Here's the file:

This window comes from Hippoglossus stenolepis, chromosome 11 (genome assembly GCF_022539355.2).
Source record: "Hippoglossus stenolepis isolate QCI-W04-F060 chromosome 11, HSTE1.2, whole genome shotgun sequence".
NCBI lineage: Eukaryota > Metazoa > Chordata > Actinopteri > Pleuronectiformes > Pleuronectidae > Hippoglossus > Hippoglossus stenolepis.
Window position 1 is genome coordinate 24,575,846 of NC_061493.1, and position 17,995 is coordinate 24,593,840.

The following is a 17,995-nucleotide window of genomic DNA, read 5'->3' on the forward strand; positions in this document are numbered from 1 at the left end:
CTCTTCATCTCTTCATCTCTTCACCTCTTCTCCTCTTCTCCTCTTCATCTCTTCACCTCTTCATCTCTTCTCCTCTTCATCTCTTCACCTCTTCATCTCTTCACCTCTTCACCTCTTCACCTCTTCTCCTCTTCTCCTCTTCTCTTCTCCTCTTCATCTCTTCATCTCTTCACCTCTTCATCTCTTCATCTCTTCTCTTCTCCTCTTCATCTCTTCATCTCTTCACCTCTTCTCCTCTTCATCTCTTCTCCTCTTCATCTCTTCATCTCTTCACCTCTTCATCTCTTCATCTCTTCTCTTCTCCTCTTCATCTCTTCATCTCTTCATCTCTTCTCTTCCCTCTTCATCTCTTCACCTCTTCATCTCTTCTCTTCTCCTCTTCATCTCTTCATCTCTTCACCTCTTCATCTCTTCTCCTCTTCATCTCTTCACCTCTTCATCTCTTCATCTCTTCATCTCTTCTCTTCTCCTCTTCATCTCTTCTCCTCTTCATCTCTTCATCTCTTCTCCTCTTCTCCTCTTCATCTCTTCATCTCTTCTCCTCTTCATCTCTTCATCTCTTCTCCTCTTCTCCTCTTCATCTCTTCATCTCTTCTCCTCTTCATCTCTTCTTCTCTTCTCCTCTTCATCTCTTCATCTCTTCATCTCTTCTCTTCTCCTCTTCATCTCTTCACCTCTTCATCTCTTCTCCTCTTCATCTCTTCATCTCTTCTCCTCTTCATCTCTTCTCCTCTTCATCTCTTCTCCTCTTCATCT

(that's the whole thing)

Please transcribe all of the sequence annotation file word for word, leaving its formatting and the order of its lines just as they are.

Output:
This window comes from Hippoglossus stenolepis, chromosome 11 (genome assembly GCF_022539355.2).
Source record: "Hippoglossus stenolepis isolate QCI-W04-F060 chromosome 11, HSTE1.2, whole genome shotgun sequence".
NCBI lineage: Eukaryota > Metazoa > Chordata > Actinopteri > Pleuronectiformes > Pleuronectidae > Hippoglossus > Hippoglossus stenolepis.
Window position 1 is genome coordinate 24,575,846 of NC_061493.1, and position 17,995 is coordinate 24,593,840.

The following is a 17,995-nucleotide window of genomic DNA, read 5'->3' on the forward strand; positions in this document are numbered from 1 at the left end:
CTCTTCATCTCTTCATCTCTTCACCTCTTCTCCTCTTCTCCTCTTCATCTCTTCACCTCTTCATCTCTTCTCCTCTTCATCTCTTCACCTCTTCATCTCTTCACCTCTTCACCTCTTCACCTCTTCTCCTCTTCTCCTCTTCTCTTCTCCTCTTCATCTCTTCATCTCTTCACCTCTTCATCTCTTCATCTCTTCTCTTCTCCTCTTCATCTCTTCATCTCTTCACCTCTTCTCCTCTTCATCTCTTCTCCTCTTCATCTCTTCATCTCTTCACCTCTTCATCTCTTCATCTCTTCTCTTCTCCTCTTCATCTCTTCATCTCTTCATCTCTTCTCTTCCCTCTTCATCTCTTCACCTCTTCATCTCTTCTCTTCTCCTCTTCATCTCTTCATCTCTTCACCTCTTCATCTCTTCTCCTCTTCATCTCTTCACCTCTTCATCTCTTCATCTCTTCATCTCTTCTCTTCTCCTCTTCATCTCTTCTCCTCTTCATCTCTTCATCTCTTCTCCTCTTCTCCTCTTCATCTCTTCATCTCTTCTCCTCTTCATCTCTTCATCTCTTCTCCTCTTCTCCTCTTCATCTCTTCATCTCTTCTCCTCTTCATCTCTTCTTCTCTTCTCCTCTTCATCTCTTCATCTCTTCATCTCTTCTCTTCTCCTCTTCATCTCTTCACCTCTTCATCTCTTCTCCTCTTCATCTCTTCATCTCTTCTCCTCTTCATCTCTTCTCCTCTTCATCTCTTCTCCTCTTCATCT